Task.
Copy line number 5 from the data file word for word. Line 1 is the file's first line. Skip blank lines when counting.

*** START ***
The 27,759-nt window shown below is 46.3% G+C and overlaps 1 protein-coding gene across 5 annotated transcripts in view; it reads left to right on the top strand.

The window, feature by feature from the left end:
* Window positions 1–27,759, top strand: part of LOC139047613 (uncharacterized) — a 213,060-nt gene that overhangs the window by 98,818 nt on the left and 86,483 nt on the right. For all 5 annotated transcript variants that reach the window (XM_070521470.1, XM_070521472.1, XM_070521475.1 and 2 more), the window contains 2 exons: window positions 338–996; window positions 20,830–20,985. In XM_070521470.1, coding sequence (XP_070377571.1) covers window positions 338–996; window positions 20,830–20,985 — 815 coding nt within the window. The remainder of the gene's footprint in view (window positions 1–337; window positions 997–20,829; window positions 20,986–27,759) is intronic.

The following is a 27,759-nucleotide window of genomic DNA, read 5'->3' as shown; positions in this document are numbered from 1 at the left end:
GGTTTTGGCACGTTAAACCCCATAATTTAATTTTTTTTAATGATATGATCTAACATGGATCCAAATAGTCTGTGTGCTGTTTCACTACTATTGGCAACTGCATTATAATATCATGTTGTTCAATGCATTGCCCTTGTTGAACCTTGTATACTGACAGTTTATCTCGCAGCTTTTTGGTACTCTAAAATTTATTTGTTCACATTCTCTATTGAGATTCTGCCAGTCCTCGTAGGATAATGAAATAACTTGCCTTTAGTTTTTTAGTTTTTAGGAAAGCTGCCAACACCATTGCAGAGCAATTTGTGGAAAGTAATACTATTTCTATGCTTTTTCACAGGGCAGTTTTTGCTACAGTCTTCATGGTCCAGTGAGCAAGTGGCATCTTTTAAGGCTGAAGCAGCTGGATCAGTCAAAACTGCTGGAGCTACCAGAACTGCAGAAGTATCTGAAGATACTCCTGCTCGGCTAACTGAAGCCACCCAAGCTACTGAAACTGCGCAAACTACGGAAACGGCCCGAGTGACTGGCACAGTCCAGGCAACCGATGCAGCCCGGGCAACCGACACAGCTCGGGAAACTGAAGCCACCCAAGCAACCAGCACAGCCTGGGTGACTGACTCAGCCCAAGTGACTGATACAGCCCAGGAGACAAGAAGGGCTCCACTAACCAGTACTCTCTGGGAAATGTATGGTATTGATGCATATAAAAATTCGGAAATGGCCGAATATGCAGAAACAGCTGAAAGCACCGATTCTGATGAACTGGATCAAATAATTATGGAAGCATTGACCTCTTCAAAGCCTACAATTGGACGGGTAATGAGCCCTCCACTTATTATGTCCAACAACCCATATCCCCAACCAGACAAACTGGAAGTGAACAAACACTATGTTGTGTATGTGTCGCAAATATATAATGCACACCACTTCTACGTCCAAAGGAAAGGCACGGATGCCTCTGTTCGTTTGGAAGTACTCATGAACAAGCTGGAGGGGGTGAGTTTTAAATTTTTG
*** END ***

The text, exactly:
GGTTTTGGCACGTTAAACCCCATAATTTAATTTTTTTTAATGATATGATCTAACATGGATCCAAATAGTCTGTGTGCTGTTTCACTACTATTGGCAACTGCATTATAATATCATGTTGTTCAATGCATTGCCCTTGTTGAACCTTGTATACTGACAGTTTATCTCGCAGCTTTTTGGTACTCTAAAATTTATTTGTTCACATTCTCTATTGAGATTCTGCCAGTCCTCGTAGGATAATGAAATAACTTGCCTTTAGTTTTTTAGTTTTTAGGAAAGCTGCCAACACCATTGCAGAGCAATTTGTGGAAAGTAATACTATTTCTATGCTTTTTCACAGGGCAGTTTTTGCTACAGTCTTCATGGTCCAGTGAGCAAGTGGCATCTTTTAAGGCTGAAGCAGCTGGATCAGTCAAAACTGCTGGAGCTACCAGAACTGCAGAAGTATCTGAAGATACTCCTGCTCGGCTAACTGAAGCCACCCAAGCTACTGAAACTGCGCAAACTACGGAAACGGCCCGAGTGACTGGCACAGTCCAGGCAACCGATGCAGCCCGGGCAACCGACACAGCTCGGGAAACTGAAGCCACCCAAGCAACCAGCACAGCCTGGGTGACTGACTCAGCCCAAGTGACTGATACAGCCCAGGAGACAAGAAGGGCTCCACTAACCAGTACTCTCTGGGAAATGTATGGTATTGATGCATATAAAAATTCGGAAATGGCCGAATATGCAGAAACAGCTGAAAGCACCGATTCTGATGAACTGGATCAAATAATTATGGAAGCATTGACCTCTTCAAAGCCTACAATTGGACGGGTAATGAGCCCTCCACTTATTATGTCCAACAACCCATATCCCCAACCAGACAAACTGGAAGTGAACAAACACTATGTTGTGTATGTGTCGCAAATATATAATGCACACCACTTCTACGTCCAAAGGAAAGGCACGGATGCCTCTGTTCGTTTGGAAGTACTCATGAACAAGCTGGAGGGGGTGAGTTTTAAATTTTTG